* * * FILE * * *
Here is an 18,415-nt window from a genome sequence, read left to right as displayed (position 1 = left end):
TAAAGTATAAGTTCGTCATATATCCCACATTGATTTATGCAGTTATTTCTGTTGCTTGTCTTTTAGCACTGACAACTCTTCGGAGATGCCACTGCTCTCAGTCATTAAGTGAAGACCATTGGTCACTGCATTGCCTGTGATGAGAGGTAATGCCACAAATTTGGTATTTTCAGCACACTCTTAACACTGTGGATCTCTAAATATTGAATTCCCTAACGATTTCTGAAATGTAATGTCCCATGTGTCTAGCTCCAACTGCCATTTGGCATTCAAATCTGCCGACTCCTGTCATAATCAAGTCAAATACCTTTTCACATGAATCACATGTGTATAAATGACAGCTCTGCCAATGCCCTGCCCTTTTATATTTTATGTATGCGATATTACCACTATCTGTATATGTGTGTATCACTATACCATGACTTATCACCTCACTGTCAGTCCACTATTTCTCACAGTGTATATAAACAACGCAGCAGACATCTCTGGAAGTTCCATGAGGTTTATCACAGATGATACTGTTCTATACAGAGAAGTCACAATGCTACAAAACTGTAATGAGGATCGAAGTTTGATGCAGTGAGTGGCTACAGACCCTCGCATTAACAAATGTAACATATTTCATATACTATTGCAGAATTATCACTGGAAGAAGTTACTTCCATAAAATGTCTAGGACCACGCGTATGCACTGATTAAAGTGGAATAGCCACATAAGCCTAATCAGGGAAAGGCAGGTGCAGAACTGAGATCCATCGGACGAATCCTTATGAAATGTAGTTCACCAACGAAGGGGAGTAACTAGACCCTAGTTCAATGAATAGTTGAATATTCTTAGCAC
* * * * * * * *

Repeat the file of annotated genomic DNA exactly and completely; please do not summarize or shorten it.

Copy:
Here is an 18,415-nt window from a genome sequence, read left to right as displayed (position 1 = left end):
TAAAGTATAAGTTCGTCATATATCCCACATTGATTTATGCAGTTATTTCTGTTGCTTGTCTTTTAGCACTGACAACTCTTCGGAGATGCCACTGCTCTCAGTCATTAAGTGAAGACCATTGGTCACTGCATTGCCTGTGATGAGAGGTAATGCCACAAATTTGGTATTTTCAGCACACTCTTAACACTGTGGATCTCTAAATATTGAATTCCCTAACGATTTCTGAAATGTAATGTCCCATGTGTCTAGCTCCAACTGCCATTTGGCATTCAAATCTGCCGACTCCTGTCATAATCAAGTCAAATACCTTTTCACATGAATCACATGTGTATAAATGACAGCTCTGCCAATGCCCTGCCCTTTTATATTTTATGTATGCGATATTACCACTATCTGTATATGTGTGTATCACTATACCATGACTTATCACCTCACTGTCAGTCCACTATTTCTCACAGTGTATATAAACAACGCAGCAGACATCTCTGGAAGTTCCATGAGGTTTATCACAGATGATACTGTTCTATACAGAGAAGTCACAATGCTACAAAACTGTAATGAGGATCGAAGTTTGATGCAGTGAGTGGCTACAGACCCTCGCATTAACAAATGTAACATATTTCATATACTATTGCAGAATTATCACTGGAAGAAGTTACTTCCATAAAATGTCTAGGACCACGCGTATGCACTGATTAAAGTGGAATAGCCACATAAGCCTAATCAGGGAAAGGCAGGTGCAGAACTGAGATCCATCGGACGAATCCTTATGAAATGTAGTTCACCAACGAAGGGGAGTAACTAGACCCTAGTTCAATGAATAGTTGAATATTCTTAGCAC